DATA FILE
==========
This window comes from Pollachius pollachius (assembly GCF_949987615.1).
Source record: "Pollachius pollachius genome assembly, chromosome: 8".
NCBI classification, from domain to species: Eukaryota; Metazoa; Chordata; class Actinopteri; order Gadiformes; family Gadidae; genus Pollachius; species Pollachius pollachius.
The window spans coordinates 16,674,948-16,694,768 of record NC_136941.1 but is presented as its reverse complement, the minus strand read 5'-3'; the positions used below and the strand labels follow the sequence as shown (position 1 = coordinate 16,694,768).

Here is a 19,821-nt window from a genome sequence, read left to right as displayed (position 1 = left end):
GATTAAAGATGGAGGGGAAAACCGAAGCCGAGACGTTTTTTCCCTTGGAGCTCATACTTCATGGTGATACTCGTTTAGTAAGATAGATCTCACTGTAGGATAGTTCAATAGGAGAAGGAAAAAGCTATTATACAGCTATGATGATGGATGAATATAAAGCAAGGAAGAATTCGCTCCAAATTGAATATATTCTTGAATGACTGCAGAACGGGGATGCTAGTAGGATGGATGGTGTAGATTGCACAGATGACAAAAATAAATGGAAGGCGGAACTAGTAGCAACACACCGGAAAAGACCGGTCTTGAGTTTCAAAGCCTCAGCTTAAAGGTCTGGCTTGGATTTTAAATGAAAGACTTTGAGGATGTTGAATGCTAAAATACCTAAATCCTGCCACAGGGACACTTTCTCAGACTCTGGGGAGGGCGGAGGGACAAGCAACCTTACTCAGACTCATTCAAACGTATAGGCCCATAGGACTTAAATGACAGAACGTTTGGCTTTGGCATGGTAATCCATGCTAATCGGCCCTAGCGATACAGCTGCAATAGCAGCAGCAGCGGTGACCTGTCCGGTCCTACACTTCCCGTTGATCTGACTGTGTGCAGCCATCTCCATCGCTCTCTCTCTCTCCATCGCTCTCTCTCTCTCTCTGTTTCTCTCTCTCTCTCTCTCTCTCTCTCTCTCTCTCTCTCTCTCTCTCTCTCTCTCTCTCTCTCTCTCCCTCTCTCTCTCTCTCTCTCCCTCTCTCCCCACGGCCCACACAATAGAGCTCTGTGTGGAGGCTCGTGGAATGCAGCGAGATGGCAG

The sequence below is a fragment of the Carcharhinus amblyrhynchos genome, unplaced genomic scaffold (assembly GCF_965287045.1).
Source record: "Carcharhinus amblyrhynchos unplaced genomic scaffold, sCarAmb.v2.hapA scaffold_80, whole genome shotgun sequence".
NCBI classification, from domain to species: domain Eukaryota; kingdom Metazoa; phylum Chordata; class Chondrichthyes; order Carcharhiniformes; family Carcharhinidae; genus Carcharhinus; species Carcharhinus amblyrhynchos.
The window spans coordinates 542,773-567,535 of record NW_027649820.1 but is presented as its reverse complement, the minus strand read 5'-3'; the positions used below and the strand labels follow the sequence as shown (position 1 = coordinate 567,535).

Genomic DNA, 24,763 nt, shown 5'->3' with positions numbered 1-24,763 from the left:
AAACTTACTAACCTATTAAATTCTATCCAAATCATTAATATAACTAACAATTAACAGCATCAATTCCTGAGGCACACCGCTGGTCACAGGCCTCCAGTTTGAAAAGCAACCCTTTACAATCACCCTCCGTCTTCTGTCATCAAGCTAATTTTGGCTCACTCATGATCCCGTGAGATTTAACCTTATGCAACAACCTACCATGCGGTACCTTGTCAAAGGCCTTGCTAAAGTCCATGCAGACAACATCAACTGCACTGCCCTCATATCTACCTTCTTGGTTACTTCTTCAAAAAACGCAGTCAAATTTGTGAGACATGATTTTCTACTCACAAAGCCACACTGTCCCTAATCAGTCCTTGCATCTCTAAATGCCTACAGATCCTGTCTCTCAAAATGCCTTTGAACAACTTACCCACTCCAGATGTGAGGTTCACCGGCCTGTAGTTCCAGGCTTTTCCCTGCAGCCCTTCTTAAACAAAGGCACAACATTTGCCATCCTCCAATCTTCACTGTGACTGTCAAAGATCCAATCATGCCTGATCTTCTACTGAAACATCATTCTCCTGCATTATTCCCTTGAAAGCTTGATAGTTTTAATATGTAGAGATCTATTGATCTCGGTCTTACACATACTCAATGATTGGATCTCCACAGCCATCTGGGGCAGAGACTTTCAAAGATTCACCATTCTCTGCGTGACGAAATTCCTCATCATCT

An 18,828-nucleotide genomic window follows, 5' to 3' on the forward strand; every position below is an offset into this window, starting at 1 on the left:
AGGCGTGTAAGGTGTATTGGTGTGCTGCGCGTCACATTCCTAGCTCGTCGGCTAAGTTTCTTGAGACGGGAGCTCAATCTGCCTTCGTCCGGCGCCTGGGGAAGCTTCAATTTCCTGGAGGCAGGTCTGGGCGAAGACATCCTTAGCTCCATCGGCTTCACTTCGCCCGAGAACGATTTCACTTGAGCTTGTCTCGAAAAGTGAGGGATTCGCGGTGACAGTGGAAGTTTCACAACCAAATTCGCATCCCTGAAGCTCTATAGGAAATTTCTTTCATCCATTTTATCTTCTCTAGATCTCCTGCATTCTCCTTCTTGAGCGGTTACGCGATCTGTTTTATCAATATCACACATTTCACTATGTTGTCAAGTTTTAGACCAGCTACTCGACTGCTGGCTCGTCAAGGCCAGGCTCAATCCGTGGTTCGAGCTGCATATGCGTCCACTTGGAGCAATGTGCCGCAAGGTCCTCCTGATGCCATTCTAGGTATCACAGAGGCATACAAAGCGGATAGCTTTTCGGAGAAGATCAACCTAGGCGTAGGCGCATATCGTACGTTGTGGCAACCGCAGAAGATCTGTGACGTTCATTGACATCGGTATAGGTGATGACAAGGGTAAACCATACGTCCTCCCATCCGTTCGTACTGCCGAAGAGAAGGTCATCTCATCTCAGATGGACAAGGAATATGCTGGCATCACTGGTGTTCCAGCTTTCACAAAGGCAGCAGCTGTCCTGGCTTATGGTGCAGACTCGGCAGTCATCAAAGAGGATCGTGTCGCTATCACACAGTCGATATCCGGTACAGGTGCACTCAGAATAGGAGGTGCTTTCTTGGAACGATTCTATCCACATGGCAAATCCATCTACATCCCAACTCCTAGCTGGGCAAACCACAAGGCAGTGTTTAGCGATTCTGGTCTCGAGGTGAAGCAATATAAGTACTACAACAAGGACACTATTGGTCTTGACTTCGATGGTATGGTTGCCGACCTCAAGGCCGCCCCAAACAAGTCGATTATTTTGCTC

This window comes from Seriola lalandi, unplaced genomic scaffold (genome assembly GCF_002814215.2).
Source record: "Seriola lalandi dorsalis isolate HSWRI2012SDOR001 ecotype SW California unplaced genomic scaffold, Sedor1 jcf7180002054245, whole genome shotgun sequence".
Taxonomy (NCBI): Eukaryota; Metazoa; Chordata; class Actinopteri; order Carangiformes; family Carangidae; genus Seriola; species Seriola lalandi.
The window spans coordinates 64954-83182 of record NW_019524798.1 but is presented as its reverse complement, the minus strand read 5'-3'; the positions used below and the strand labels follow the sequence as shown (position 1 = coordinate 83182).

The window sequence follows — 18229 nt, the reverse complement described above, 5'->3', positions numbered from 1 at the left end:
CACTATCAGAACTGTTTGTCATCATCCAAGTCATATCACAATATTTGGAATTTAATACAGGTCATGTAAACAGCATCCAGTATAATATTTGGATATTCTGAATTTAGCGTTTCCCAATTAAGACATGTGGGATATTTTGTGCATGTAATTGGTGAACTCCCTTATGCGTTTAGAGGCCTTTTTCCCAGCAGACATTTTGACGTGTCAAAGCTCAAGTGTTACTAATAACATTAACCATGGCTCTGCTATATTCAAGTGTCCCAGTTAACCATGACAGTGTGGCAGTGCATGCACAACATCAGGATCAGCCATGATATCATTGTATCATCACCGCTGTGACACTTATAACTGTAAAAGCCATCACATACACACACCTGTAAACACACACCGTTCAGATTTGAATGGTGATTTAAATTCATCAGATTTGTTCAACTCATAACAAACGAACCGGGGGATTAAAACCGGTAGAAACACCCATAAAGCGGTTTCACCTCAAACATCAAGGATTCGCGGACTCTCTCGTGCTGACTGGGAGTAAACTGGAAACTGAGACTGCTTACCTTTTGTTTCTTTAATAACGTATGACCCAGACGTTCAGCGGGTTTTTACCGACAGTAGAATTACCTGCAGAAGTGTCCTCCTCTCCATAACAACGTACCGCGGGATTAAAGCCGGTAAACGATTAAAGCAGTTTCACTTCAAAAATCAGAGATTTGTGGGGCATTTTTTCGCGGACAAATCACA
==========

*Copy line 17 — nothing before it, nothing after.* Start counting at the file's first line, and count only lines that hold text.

Taxonomy (NCBI): Eukaryota; Metazoa; Chordata; class Actinopteri; order Carangiformes; family Carangidae; genus Seriola; species Seriola lalandi.